While reading Judge Posner’s Reflections on Judging, I found very interesting his critique on the concept of textualism as well as his thought-provoking critique of Scalia’s reasoning behind some of his holdings. I agree with Judge Posner that while text itself can neither be liberal or conservative, “textualism” is indeed a conservative construct, which works well as a methodology for crafting conservative minded holdings.
The first point of note I took from the reading was the increase in the use of dictionaries to find the meaning of words the court rules ambiguous. I found it quite telling that dictionary usage has risen from being referenced in 3.3% of all decisions during the final five years of the Burger Court to 33.3% of our decisions for the last three Robert’s Court terms. Posner points out that using dictionaries to explain legal terms is an objective analysis, yet the Justices each prefer using different dictionaries in many of the same cases. Furthermore, the use of a dictionary in these cases is usually up to the subjective thoughts of the Justice using them, and can be quite a tool to prove up their holding while seeming to be objective in their decisions. While people can argue with judges and policy, it is hard for the public to argue with a dictionary.
Second, I believe Posner’s analysis of the majority holding in District of Columbia v. Heller tends to highlight the problems within the textualist theory of judicial reasoning. The Second Amendment, as Posner states, is the only amendment within the Bill of Rights to have a preamble. That preamble states that “A well regulated Militia being necessary being necessary to the security of a free state,” which seems to narrow the scope of the second amendment. Furthermore, the textualist theory that Scalia promotes in his book touts the favorable treatment of preambles to the point where it is one of the textualist’s “canons of construction” for interpreting statutes and the Constitution. However, in District of Columbia v. Heller, the majority is dismissive of the preamble. Instead, the majority highlights the fact that the amendment used the word “people” in the second part of the amendment (“the right of the people to keep and bear arms”) to basically overrule the preamble that narrowed the scope of the amendment in the first place. Of course the holding backed up its textual claim with the history of the amendment, militias, etc. in support of the Court’s holding that its the right of private individuals to be able to own a handgun, a right that the government cannot infringe upon.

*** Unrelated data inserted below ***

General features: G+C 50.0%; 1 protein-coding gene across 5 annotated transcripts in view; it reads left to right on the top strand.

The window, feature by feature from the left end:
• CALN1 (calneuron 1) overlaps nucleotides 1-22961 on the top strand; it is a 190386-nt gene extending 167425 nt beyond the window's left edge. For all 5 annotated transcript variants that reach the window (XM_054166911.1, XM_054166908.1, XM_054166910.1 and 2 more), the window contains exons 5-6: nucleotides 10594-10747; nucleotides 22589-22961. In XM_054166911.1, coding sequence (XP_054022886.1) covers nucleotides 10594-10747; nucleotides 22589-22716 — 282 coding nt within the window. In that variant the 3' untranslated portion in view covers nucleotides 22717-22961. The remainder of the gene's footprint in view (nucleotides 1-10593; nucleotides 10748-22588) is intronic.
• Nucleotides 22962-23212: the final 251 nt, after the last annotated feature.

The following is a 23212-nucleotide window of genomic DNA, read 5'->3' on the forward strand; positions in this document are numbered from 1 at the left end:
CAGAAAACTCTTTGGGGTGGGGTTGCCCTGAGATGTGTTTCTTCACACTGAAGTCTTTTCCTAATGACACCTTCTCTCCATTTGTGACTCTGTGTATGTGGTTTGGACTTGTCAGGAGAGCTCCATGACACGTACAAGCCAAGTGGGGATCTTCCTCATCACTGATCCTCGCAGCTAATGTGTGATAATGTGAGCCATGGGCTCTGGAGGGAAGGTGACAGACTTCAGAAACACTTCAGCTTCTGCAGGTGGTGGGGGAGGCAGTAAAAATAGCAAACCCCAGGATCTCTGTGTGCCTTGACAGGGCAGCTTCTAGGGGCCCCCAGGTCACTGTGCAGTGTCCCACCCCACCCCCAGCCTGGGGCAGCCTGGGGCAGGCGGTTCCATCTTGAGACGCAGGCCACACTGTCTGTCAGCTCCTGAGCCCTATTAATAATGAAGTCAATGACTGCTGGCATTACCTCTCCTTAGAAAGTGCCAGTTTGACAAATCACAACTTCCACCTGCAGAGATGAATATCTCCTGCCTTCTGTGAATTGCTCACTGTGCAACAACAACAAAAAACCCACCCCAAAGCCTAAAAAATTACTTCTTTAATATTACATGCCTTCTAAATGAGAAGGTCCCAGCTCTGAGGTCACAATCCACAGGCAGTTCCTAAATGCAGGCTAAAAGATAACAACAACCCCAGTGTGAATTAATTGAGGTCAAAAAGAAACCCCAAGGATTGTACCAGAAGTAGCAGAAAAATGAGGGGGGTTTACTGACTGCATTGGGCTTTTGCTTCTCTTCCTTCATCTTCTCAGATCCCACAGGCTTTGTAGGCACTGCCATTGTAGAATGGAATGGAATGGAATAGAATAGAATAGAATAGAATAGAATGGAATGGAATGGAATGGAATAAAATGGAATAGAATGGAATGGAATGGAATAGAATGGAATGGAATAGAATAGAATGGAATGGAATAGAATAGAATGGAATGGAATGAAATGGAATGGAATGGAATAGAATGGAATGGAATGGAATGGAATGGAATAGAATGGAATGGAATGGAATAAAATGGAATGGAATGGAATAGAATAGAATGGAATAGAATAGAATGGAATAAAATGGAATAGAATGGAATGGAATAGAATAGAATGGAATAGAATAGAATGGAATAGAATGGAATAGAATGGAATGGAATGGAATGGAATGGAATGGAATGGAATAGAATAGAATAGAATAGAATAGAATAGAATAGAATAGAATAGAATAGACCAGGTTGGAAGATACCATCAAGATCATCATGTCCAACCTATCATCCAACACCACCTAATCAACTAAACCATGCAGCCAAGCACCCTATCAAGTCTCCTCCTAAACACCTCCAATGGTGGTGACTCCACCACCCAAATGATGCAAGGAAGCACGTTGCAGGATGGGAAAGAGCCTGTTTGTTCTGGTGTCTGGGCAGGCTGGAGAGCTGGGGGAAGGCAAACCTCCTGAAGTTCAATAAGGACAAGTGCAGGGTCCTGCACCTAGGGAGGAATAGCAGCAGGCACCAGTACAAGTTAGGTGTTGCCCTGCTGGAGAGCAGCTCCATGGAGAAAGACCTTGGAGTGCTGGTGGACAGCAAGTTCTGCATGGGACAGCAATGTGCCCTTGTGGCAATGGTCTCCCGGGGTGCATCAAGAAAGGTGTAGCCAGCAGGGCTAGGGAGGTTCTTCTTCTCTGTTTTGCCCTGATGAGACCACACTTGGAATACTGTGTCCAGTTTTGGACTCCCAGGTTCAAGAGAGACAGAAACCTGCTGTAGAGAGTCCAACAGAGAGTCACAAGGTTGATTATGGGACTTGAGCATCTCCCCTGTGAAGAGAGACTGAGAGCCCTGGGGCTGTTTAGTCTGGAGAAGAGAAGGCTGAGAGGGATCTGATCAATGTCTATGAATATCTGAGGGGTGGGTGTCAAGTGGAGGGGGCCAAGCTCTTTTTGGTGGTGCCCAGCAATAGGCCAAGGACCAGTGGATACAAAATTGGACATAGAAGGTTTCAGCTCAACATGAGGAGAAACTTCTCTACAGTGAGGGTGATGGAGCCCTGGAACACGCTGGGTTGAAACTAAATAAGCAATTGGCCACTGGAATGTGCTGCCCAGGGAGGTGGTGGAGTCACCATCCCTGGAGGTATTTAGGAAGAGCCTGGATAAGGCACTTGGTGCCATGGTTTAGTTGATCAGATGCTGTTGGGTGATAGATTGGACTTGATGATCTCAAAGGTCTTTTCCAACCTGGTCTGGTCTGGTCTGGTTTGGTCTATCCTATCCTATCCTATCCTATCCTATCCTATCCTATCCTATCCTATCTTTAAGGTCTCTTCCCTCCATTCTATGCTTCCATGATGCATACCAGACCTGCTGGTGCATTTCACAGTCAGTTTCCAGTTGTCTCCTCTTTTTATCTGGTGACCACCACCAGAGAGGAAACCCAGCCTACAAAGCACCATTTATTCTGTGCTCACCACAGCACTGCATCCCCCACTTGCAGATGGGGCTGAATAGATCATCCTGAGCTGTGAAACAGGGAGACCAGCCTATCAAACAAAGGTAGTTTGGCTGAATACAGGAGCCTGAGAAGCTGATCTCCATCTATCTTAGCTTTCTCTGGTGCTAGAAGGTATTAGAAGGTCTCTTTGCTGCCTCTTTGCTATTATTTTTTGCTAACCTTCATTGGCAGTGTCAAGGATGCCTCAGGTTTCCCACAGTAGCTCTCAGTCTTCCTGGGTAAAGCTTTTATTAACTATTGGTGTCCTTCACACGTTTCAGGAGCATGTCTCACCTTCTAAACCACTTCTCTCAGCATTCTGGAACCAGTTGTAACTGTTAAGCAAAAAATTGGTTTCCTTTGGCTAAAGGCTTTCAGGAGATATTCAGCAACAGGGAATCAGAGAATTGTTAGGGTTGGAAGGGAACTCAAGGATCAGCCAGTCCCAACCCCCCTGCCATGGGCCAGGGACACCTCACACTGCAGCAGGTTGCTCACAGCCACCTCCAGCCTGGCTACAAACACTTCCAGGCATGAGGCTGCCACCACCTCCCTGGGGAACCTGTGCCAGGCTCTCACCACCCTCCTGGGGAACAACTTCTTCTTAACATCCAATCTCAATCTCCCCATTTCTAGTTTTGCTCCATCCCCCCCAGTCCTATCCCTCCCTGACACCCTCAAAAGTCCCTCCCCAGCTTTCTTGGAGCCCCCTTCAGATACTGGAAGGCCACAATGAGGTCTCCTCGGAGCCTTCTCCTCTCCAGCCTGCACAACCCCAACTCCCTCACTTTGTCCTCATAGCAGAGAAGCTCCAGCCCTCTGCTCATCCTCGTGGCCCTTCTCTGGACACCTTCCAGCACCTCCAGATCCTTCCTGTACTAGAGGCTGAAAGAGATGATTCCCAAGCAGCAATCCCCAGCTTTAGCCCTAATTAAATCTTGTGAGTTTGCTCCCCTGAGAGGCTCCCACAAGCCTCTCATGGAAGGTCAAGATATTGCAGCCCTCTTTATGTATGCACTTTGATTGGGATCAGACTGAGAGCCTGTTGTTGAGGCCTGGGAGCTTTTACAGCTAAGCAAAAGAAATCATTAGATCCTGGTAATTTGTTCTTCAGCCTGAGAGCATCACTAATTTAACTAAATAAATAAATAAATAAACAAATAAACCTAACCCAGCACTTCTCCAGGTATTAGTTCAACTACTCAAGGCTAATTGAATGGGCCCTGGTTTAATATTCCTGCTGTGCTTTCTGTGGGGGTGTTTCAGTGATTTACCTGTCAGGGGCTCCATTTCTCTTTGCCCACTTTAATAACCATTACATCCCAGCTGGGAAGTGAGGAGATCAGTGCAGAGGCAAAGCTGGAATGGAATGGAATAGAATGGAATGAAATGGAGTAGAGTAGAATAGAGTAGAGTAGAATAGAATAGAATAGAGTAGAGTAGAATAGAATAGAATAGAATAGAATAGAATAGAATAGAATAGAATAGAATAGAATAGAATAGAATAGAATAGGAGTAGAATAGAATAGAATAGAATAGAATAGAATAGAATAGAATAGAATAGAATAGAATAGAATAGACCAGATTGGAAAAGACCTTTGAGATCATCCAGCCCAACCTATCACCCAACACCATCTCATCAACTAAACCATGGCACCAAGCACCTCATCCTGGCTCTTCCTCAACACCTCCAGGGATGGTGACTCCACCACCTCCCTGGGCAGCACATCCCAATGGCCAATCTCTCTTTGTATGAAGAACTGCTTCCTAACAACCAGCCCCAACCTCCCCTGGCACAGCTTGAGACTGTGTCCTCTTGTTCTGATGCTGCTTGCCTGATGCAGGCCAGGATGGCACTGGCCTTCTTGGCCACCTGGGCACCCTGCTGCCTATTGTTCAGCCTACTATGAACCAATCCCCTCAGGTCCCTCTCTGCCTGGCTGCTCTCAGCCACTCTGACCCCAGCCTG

This case, as Posner describes, perfectly illustrates the inadequacies of the textualist approach. As a general concept, I believe textualism can be labeled as an objective approach, but the reality is that it is a convenient method for crafting conservative judicial opinions.
First, using the textualist approach is convenient for conservatives because it hinges on the concept that one should interpret the Constitutional text in a historical context; in short, interpret the language the way the framers would at the time of the Constitution’s drafting. This approach, while objective in theory, always will benefit conservative justices. The whole theory of conservatism is based on keeping the status quo, or relaxing the law to what it used to be. Naturally, an objective approach yielding to prior thoughts on the law would be beneficial to a justice’s subjective approach in attempting to change a law to what it was before. Even with historical analysis, political concepts come into play. For example, Posner explains that Scalia declined to agree with amicas curiae briefs written by history professors because he considered their philosophy too liberal. Both ideologies can use historical analysis to reinforce their respective points of view. The historical analysis just benefits conservatives more because liberals are mostly expanding the law to fit new definitions and exceptions whereas conservatives are straining to keep the law the way it is or narrow it.
In short, the textualist approach favors an application of the law that tends to constrict judicial activism. In my opinion, there will always be a subjective component to judicial decision making. While I am not against the textualist approach to judicial decision making, I strongly believe that it is just a legal method of employing the justice’s actual subjective beliefs about what the law actually should be. In the present, the Court has been the last party to rule on many political cases. As polar as politics is nowadays, the subjective beliefs of justices are more important now than ever to their respective ideologies.